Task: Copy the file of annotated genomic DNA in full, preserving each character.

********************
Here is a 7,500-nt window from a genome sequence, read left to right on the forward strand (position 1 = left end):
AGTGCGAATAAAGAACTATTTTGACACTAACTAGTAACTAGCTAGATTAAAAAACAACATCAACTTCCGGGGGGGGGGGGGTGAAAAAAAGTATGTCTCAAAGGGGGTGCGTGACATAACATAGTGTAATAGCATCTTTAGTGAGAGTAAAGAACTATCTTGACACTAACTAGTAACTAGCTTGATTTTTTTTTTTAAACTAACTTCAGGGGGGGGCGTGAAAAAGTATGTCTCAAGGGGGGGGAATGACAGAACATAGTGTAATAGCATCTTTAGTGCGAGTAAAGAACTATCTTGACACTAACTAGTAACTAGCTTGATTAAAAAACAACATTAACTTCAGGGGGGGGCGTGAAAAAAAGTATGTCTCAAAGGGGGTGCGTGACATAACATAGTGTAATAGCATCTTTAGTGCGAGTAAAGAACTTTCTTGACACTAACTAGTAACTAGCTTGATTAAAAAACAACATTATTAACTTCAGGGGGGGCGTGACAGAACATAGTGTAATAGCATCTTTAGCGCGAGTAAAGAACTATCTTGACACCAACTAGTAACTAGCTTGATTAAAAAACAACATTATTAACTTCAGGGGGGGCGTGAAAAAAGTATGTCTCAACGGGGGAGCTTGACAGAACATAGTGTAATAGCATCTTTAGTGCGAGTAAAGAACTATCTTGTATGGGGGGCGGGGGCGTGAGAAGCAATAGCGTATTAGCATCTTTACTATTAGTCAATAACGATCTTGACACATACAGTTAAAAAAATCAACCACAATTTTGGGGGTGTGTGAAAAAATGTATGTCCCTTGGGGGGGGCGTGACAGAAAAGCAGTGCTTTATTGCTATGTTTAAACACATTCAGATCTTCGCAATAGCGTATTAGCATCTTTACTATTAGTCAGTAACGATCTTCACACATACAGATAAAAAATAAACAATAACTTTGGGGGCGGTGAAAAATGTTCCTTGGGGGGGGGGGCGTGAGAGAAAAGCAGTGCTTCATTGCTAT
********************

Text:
Here is a 7,500-nt window from a genome sequence, read left to right on the forward strand (position 1 = left end):
AGTGCGAATAAAGAACTATTTTGACACTAACTAGTAACTAGCTAGATTAAAAAACAACATCAACTTCCGGGGGGGGGGGGGTGAAAAAAAGTATGTCTCAAAGGGGGTGCGTGACATAACATAGTGTAATAGCATCTTTAGTGAGAGTAAAGAACTATCTTGACACTAACTAGTAACTAGCTTGATTTTTTTTTTTAAACTAACTTCAGGGGGGGGCGTGAAAAAGTATGTCTCAAGGGGGGGGAATGACAGAACATAGTGTAATAGCATCTTTAGTGCGAGTAAAGAACTATCTTGACACTAACTAGTAACTAGCTTGATTAAAAAACAACATTAACTTCAGGGGGGGGCGTGAAAAAAAGTATGTCTCAAAGGGGGTGCGTGACATAACATAGTGTAATAGCATCTTTAGTGCGAGTAAAGAACTTTCTTGACACTAACTAGTAACTAGCTTGATTAAAAAACAACATTATTAACTTCAGGGGGGGCGTGACAGAACATAGTGTAATAGCATCTTTAGCGCGAGTAAAGAACTATCTTGACACCAACTAGTAACTAGCTTGATTAAAAAACAACATTATTAACTTCAGGGGGGGCGTGAAAAAAGTATGTCTCAACGGGGGAGCTTGACAGAACATAGTGTAATAGCATCTTTAGTGCGAGTAAAGAACTATCTTGTATGGGGGGCGGGGGCGTGAGAAGCAATAGCGTATTAGCATCTTTACTATTAGTCAATAACGATCTTGACACATACAGTTAAAAAAATCAACCACAATTTTGGGGGTGTGTGAAAAAATGTATGTCCCTTGGGGGGGGCGTGACAGAAAAGCAGTGCTTTATTGCTATGTTTAAACACATTCAGATCTTCGCAATAGCGTATTAGCATCTTTACTATTAGTCAGTAACGATCTTCACACATACAGATAAAAAATAAACAATAACTTTGGGGGCGGTGAAAAATGTTCCTTGGGGGGGGGGGCGTGAGAGAAAAGCAGTGCTTCATTGCTAT